Don Boudreaux at Cafe Hayek provides a link to this July 2011 report on World Bank Income Groups, which includes the graph above (click to enlarge) based on the World Bank's annual review and re-classification of countries into four income groups—Low, Lower Middle, Upper Middle and High. From the report:
More interesting is the shift over the last two decades of countries out of the bottom two groups and into the top two groups (see chart above). The number of Low-income and Lower Middle-income countries, often referred to as ‘developing economies’, is clearly diminishing.
Based on "eyeballing" the data in the chart, we can compare 1996 to 2011:
1996: There were about 125 countries classified in the bottom two categories: Low (income per capita of $1,005 or less) or Lower/Middle ($1,006 to $3975 per capita income), and 80 countries classified in the top two categories: Upper Middle ($3,976 to $12,275) or High ($12,276 or higher).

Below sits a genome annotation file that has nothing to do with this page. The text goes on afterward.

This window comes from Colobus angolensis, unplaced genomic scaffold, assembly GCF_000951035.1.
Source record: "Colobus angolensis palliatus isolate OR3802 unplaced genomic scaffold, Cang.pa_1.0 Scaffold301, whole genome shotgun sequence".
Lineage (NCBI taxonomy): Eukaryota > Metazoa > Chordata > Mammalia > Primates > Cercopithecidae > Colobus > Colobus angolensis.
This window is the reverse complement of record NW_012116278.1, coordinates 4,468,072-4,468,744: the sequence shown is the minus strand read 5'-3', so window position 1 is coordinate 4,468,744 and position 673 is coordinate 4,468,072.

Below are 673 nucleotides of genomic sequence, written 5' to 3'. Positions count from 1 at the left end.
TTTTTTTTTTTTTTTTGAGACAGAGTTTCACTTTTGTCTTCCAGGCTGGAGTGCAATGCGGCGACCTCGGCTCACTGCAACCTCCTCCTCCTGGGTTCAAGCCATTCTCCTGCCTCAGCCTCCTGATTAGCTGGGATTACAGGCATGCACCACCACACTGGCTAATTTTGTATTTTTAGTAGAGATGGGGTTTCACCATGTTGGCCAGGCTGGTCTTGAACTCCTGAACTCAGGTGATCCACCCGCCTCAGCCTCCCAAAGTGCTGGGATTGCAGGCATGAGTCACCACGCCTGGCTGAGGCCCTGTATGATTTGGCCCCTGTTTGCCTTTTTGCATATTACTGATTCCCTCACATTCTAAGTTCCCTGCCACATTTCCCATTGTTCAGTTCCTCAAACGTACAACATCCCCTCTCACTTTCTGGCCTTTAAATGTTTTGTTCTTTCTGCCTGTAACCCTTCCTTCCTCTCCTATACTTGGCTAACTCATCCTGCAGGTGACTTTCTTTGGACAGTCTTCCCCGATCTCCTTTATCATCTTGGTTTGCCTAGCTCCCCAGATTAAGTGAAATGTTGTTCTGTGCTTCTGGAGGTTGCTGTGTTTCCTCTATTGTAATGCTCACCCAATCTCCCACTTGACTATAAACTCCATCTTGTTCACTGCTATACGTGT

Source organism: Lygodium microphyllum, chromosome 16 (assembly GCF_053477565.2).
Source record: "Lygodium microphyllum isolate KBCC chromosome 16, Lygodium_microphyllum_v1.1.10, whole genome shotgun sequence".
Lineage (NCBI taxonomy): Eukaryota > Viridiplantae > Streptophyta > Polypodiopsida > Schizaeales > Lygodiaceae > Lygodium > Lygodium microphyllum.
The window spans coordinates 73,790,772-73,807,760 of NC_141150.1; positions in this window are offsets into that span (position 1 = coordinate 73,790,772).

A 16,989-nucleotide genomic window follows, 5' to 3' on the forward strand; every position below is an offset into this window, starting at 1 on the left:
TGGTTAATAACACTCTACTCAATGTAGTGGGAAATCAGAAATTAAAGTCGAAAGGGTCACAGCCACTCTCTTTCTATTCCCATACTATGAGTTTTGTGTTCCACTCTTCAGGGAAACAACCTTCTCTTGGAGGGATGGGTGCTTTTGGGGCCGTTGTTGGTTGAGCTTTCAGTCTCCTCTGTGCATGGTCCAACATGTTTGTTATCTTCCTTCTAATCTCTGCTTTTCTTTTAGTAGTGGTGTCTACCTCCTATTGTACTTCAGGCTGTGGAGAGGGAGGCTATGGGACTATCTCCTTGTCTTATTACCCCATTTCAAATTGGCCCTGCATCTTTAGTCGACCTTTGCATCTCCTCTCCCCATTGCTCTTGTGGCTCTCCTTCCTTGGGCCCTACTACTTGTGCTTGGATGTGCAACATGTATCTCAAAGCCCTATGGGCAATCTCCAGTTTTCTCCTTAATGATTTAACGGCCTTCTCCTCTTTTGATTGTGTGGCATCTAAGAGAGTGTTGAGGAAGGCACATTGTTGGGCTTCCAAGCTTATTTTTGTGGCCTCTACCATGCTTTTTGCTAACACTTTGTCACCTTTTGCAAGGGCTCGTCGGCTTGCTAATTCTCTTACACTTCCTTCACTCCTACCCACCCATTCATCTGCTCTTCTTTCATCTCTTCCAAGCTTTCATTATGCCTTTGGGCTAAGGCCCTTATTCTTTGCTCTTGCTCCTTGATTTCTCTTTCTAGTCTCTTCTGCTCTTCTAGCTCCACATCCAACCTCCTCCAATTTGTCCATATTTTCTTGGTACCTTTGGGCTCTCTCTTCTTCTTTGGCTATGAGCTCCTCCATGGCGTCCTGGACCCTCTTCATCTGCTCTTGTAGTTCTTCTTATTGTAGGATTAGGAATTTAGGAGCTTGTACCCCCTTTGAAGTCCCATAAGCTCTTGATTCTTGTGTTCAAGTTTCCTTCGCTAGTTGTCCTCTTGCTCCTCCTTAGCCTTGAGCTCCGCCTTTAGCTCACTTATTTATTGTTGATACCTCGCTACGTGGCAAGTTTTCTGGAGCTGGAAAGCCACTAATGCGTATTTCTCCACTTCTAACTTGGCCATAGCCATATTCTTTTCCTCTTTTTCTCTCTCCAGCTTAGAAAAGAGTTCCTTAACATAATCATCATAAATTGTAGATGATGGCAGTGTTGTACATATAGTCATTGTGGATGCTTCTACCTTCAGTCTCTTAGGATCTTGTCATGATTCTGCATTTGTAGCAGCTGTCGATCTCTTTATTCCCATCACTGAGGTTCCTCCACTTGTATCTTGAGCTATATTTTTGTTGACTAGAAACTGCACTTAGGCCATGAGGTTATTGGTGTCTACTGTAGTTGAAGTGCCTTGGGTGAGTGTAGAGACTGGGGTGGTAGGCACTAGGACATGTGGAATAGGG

2011: The number almost exactly reversed between the two lower and two higher groups: In 2001, there were only about 90 countries in the two low-income categories (vs. 125 in 1996) and 125 countries in the two high-income categories (vs. 80 in 1996).
Bottom Line: In just the 15-year period between 1996 and 2011, there were about 40 countries that moved from the two lower income groups to the two high-income categories, which is about 20% of the countries in the world that moved from "developing economy" status in 1996 to Upper Middle/High Income status by 2011. We could say that in 1996, the World Bank classified about 58% of the world's economies as low-income or "developing," and by 2011 that percentage had fallen to only 39%.
Yes, the world is clearly getting richer, as Don points out.
Related: See this November 2009 CD post "New Study Shows Significant Drop in World Poverty."